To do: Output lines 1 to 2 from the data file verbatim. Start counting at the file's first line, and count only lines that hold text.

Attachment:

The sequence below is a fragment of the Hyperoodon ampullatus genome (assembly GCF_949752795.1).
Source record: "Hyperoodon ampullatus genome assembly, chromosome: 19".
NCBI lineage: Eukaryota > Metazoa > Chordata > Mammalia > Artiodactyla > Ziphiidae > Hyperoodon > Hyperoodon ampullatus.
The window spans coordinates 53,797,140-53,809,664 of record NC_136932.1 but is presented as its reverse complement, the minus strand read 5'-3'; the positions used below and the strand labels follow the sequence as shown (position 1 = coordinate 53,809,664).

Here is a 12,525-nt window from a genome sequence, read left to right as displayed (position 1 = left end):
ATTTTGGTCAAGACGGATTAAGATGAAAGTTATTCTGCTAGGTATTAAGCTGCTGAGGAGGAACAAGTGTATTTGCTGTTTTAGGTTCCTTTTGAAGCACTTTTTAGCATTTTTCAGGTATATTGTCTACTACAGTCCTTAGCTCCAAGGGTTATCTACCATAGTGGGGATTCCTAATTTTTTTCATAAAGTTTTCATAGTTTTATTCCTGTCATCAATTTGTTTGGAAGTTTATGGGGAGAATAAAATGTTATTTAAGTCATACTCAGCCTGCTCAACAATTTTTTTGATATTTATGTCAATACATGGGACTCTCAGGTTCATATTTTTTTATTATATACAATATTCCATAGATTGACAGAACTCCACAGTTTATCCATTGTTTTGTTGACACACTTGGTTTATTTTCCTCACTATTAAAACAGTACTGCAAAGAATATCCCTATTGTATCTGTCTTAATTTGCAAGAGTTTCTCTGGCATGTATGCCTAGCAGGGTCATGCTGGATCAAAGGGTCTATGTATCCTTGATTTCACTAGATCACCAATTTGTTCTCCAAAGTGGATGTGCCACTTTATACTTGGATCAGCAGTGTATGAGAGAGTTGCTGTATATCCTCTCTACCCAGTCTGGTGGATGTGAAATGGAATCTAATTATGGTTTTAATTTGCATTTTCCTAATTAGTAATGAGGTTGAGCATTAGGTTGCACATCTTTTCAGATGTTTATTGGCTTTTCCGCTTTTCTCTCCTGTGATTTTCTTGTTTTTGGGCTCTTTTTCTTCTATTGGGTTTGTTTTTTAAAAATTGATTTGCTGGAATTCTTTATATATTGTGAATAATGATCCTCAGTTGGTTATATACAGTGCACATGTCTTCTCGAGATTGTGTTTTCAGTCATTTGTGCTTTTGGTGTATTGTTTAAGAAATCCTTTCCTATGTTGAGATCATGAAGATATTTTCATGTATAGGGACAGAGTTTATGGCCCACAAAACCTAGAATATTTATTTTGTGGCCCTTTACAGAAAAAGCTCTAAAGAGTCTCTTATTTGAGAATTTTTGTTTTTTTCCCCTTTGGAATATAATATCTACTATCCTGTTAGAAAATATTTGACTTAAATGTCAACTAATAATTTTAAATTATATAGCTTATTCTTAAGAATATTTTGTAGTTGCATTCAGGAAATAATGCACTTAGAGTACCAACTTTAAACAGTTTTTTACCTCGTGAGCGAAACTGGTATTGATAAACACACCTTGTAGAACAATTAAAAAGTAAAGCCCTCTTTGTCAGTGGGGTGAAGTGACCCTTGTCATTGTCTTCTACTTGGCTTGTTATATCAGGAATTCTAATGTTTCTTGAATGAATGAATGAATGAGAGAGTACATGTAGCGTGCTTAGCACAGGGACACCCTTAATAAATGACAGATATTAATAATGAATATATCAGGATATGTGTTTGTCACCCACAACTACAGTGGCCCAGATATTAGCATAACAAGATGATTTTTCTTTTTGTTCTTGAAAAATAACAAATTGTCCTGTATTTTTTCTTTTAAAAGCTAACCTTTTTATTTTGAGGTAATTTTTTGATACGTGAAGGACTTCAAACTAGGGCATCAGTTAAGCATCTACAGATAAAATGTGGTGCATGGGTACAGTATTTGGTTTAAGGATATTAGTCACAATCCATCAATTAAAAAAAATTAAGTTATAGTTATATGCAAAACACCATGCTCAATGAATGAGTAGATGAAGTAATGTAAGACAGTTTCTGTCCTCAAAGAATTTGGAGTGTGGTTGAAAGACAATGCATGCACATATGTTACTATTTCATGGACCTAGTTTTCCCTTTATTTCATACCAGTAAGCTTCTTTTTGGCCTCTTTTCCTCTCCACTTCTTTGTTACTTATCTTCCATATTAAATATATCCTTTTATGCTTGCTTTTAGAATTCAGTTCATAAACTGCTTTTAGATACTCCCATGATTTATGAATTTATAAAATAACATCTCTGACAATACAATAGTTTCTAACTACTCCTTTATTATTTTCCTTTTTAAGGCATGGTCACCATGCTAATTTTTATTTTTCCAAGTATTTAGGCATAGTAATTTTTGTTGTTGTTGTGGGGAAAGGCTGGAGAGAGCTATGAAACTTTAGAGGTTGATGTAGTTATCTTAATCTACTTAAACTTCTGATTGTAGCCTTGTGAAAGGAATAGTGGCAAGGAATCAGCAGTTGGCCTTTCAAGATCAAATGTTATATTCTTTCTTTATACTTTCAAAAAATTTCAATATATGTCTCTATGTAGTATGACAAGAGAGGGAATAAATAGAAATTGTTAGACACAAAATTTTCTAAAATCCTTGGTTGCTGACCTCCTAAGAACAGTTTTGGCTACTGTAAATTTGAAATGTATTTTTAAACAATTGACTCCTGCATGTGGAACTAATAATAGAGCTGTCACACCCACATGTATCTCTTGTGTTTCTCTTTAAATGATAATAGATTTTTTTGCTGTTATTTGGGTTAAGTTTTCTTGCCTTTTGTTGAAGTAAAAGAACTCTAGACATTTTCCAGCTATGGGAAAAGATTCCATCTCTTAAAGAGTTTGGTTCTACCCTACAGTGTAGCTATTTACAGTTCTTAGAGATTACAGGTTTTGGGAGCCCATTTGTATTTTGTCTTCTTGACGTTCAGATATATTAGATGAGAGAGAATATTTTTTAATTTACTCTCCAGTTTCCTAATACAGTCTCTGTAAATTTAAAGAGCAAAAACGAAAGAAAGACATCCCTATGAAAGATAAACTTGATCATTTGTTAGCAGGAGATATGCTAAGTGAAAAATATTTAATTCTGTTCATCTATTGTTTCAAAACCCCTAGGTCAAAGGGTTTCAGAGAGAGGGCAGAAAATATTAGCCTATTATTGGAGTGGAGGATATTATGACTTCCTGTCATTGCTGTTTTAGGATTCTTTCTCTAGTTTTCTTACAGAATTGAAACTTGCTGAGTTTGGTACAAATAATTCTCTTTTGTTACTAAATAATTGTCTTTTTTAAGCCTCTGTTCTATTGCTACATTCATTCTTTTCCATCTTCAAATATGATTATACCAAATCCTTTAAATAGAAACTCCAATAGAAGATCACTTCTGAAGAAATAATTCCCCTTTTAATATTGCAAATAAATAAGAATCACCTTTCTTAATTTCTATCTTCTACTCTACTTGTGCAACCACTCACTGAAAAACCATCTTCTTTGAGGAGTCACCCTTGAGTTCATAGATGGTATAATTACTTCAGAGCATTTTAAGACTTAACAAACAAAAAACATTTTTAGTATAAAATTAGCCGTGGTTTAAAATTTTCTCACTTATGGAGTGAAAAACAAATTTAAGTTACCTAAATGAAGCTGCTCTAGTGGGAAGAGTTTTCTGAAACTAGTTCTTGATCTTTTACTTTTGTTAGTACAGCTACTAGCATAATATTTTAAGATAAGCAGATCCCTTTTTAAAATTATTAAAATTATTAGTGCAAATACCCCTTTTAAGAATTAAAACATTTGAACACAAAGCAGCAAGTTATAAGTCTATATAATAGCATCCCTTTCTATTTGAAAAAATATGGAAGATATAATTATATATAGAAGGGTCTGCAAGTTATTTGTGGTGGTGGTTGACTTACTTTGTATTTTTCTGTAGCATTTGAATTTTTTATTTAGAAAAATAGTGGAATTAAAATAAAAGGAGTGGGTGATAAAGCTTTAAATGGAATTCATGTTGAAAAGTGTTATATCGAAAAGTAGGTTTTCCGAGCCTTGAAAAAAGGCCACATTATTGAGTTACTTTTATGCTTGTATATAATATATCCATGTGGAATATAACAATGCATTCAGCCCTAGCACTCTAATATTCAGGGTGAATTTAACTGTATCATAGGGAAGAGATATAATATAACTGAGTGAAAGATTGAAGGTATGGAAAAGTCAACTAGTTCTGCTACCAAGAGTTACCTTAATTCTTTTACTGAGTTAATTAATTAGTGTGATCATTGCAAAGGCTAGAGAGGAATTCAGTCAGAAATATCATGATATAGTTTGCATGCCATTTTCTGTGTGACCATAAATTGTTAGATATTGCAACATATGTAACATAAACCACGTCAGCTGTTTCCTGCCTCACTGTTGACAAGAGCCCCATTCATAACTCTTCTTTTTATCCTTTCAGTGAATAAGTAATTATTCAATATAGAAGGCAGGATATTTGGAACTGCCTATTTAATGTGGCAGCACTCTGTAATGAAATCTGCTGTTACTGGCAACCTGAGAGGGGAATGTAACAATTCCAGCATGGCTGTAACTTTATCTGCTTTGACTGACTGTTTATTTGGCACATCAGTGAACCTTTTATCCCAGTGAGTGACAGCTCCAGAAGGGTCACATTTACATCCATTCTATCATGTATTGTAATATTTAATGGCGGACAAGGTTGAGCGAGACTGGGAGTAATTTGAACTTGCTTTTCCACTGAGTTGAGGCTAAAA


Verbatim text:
The sequence below is a fragment of the Hyperoodon ampullatus genome (assembly GCF_949752795.1).
Source record: "Hyperoodon ampullatus genome assembly, chromosome: 19".